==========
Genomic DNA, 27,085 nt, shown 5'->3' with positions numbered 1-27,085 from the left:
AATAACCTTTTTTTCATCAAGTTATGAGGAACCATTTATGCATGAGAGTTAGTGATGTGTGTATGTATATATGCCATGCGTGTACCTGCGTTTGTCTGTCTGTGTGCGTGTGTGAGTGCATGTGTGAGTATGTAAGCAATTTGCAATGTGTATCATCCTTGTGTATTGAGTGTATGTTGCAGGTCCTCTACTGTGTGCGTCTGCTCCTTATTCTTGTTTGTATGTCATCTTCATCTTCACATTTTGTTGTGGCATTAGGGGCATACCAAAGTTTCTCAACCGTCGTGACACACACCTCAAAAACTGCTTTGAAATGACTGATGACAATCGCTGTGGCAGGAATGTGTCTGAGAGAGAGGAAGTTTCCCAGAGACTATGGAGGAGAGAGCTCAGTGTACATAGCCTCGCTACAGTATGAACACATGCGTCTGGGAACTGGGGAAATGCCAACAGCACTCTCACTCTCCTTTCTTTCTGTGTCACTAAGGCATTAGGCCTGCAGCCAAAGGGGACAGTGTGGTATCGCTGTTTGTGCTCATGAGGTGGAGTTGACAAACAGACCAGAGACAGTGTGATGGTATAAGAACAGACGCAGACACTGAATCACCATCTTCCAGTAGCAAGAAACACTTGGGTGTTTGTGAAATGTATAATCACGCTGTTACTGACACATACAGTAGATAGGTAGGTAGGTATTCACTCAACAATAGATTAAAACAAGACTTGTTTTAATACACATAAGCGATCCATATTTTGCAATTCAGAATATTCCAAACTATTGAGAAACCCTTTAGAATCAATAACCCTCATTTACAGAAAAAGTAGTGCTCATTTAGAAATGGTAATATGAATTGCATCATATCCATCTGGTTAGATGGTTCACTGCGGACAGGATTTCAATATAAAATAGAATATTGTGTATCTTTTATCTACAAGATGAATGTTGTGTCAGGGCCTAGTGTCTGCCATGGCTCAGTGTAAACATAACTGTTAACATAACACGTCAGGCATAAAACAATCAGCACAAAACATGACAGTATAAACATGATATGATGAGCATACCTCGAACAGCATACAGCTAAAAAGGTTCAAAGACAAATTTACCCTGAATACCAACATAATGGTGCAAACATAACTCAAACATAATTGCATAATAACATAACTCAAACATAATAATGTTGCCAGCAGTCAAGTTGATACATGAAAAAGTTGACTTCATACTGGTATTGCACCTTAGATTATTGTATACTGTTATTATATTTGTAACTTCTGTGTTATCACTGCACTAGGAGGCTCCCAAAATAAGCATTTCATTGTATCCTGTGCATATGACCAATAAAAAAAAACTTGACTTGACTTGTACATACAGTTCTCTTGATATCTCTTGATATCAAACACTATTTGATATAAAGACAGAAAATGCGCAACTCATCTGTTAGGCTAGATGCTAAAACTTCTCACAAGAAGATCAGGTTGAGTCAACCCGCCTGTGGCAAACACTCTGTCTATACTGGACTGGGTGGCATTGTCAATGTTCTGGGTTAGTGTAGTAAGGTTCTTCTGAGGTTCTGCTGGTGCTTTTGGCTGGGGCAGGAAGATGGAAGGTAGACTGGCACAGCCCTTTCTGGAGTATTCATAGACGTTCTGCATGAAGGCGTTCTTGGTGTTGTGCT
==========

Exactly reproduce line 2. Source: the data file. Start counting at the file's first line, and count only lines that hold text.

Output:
AATAACCTTTTTTTCATCAAGTTATGAGGAACCATTTATGCATGAGAGTTAGTGATGTGTGTATGTATATATGCCATGCGTGTACCTGCGTTTGTCTGTCTGTGTGCGTGTGTGAGTGCATGTGTGAGTATGTAAGCAATTTGCAATGTGTATCATCCTTGTGTATTGAGTGTATGTTGCAGGTCCTCTACTGTGTGCGTCTGCTCCTTATTCTTGTTTGTATGTCATCTTCATCTTCACATTTTGTTGTGGCATTAGGGGCATACCAAAGTTTCTCAACCGTCGTGACACACACCTCAAAAACTGCTTTGAAATGACTGATGACAATCGCTGTGGCAGGAATGTGTCTGAGAGAGAGGAAGTTTCCCAGAGACTATGGAGGAGAGAGCTCAGTGTACATAGCCTCGCTACAGTATGAACACATGCGTCTGGGAACTGGGGAAATGCCAACAGCACTCTCACTCTCCTTTCTTTCTGTGTCACTAAGGCATTAGGCCTGCAGCCAAAGGGGACAGTGTGGTATCGCTGTTTGTGCTCATGAGGTGGAGTTGACAAACAGACCAGAGACAGTGTGATGGTATAAGAACAGACGCAGACACTGAATCACCATCTTCCAGTAGCAAGAAACACTTGGGTGTTTGTGAAATGTATAATCACGCTGTTACTGACACATACAGTAGATAGGTAGGTAGGTATTCACTCAACAATAGATTAAAACAAGACTTGTTTTAATACACATAAGCGATCCATATTTTGCAATTCAGAATATTCCAAACTATTGAGAAACCCTTTAGAATCAATAACCCTCATTTACAGAAAAAGTAGTGCTCATTTAGAAATGGTAATATGAATTGCATCATATCCATCTGGTTAGATGGTTCACTGCGGACAGGATTTCAATATAAAATAGAATATTGTGTATCTTTTATCTACAAGATGAATGTTGTGTCAGGGCCTAGTGTCTGCCATGGCTCAGTGTAAACATAACTGTTAACATAACACGTCAGGCATAAAACAATCAGCACAAAACATGACAGTATAAACATGATATGATGAGCATACCTCGAACAGCATACAGCTAAAAAGGTTCAAAGACAAATTTACCCTGAATACCAACATAATGGTGCAAACATAACTCAAACATAATTGCATAATAACATAACTCAAACATAATAATGTTGCCAGCAGTCAAGTTGATACATGAAAAAGTTGACTTCATACTGGTATTGCACCTTAGATTATTGTATACTGTTATTATATTTGTAACTTCTGTGTTATCACTGCACTAGGAGGCTCCCAAAATAAGCATTTCATTGTATCCTGTGCATATGACCAATAAAAAAAAACTTGACTTGACTTGTACATACAGTTCTCTTGATATCTCTTGATATCAAACACTATTTGATATAAAGACAGAAAATGCGCAACTCATCTGTTAGGCTAGATGCTAAAACTTCTCACAAGAAGATCAGGTTGAGTCAACCCGCCTGTGGCAAACACTCTGTCTATACTGGACTGGGTGGCATTGTCAATGTTCTGGGTTAGTGTAGTAAGGTTCTTCTGAGGTTCTGCTGGTGCTTTTGGCTGGGGCAGGAAGATGGAAGGTAGACTGGCACAGCCCTTTCTGGAGTATTCATAGACGTTCTGCATGAAGGCGTTCTTGGTGTTGTGCT